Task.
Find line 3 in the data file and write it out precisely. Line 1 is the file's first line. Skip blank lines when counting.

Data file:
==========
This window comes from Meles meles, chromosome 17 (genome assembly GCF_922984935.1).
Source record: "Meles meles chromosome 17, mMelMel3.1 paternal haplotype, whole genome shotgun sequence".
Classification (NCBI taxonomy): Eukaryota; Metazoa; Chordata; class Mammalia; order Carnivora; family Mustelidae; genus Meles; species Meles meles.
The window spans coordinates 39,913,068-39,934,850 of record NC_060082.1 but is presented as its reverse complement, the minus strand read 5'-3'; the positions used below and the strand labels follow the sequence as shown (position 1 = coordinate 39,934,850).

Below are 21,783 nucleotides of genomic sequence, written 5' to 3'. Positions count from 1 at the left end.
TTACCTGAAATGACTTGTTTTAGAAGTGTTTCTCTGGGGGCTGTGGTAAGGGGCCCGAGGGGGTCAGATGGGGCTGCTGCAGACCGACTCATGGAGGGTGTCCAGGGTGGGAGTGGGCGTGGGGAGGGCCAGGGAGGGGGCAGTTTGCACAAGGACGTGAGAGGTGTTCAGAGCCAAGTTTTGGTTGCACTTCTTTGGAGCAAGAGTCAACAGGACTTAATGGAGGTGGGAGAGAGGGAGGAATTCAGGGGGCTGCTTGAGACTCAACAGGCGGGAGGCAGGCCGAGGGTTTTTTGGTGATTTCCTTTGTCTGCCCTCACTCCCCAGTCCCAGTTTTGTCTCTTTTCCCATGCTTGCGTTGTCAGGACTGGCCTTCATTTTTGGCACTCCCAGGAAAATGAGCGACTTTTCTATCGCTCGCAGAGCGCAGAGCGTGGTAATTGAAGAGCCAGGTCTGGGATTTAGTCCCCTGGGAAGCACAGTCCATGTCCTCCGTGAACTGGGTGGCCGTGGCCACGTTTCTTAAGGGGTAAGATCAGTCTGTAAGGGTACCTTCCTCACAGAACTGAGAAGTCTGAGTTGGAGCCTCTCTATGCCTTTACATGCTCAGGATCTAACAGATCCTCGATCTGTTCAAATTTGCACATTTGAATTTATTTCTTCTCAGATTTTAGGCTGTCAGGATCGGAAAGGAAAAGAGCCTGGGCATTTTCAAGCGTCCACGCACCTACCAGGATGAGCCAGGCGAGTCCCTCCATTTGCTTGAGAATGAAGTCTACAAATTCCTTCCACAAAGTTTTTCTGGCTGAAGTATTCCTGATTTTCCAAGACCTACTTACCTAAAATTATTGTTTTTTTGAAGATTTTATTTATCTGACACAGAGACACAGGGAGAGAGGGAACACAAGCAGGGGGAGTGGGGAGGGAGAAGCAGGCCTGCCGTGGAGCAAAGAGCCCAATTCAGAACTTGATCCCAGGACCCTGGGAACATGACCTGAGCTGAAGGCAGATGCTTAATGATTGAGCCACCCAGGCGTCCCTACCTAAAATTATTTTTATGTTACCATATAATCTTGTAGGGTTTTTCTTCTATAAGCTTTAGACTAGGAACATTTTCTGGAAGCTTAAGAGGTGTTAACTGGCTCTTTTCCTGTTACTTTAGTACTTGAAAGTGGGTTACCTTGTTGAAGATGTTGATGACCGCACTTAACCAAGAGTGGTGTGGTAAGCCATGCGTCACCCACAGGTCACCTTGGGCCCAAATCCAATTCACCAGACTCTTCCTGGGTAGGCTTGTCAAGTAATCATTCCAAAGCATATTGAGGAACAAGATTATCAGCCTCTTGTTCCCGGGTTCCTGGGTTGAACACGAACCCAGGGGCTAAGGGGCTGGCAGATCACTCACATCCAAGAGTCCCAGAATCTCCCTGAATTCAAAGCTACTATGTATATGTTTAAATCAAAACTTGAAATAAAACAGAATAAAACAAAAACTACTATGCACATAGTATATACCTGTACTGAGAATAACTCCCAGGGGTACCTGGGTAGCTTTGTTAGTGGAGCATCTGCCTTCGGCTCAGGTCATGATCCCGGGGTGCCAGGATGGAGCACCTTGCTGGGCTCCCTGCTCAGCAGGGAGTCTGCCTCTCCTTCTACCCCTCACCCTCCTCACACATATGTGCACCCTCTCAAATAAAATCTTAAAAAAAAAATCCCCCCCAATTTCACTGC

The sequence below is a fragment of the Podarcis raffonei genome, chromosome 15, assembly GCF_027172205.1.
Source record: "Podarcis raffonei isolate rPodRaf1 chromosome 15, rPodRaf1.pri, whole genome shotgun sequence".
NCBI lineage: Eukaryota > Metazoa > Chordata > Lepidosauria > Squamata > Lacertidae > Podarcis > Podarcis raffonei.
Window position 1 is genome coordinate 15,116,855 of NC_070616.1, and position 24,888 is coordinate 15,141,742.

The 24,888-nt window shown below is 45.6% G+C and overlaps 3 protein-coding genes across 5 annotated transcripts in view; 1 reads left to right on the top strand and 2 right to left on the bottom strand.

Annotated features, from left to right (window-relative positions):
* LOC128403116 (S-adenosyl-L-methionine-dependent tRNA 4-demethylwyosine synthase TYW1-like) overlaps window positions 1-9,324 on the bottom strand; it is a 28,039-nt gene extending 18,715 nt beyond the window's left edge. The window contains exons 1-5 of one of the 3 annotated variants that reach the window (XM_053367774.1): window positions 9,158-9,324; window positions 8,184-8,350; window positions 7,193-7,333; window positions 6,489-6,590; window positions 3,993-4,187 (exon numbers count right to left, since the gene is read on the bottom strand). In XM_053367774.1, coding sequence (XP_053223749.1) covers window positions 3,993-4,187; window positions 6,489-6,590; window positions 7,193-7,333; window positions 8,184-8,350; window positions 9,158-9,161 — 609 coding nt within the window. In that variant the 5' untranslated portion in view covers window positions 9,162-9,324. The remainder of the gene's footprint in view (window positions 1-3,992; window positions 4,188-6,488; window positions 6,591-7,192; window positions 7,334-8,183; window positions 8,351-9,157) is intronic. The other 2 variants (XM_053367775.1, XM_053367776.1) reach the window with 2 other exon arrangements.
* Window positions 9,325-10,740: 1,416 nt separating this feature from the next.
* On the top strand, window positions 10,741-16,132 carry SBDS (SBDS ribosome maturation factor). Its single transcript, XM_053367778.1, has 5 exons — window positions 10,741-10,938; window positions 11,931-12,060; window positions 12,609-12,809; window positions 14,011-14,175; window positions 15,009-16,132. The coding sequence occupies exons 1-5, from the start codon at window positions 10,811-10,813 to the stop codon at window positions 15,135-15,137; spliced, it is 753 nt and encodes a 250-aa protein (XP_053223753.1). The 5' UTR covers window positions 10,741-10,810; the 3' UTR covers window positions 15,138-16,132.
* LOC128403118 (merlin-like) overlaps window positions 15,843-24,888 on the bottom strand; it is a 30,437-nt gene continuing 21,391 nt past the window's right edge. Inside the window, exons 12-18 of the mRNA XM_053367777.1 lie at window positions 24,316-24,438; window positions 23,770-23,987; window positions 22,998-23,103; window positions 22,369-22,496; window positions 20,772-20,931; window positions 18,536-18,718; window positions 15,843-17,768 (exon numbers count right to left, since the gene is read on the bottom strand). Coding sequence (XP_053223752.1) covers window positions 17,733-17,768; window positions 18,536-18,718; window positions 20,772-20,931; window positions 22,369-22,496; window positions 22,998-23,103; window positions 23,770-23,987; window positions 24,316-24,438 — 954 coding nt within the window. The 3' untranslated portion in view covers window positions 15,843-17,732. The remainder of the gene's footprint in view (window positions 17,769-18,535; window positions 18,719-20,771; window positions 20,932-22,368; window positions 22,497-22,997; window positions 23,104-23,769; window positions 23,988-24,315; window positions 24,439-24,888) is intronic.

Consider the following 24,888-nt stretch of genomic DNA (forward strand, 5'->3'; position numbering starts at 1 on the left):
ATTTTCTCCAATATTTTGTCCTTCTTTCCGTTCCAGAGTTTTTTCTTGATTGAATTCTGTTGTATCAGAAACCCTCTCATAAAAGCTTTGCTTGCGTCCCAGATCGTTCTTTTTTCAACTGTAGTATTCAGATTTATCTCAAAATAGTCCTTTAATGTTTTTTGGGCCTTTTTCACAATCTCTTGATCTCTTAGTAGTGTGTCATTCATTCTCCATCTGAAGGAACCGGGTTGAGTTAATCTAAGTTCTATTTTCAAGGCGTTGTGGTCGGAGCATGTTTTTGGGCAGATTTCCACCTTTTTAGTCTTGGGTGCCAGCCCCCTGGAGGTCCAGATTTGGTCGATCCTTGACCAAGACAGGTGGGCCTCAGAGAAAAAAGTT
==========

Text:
Classification (NCBI taxonomy): Eukaryota; Metazoa; Chordata; class Mammalia; order Carnivora; family Mustelidae; genus Meles; species Meles meles.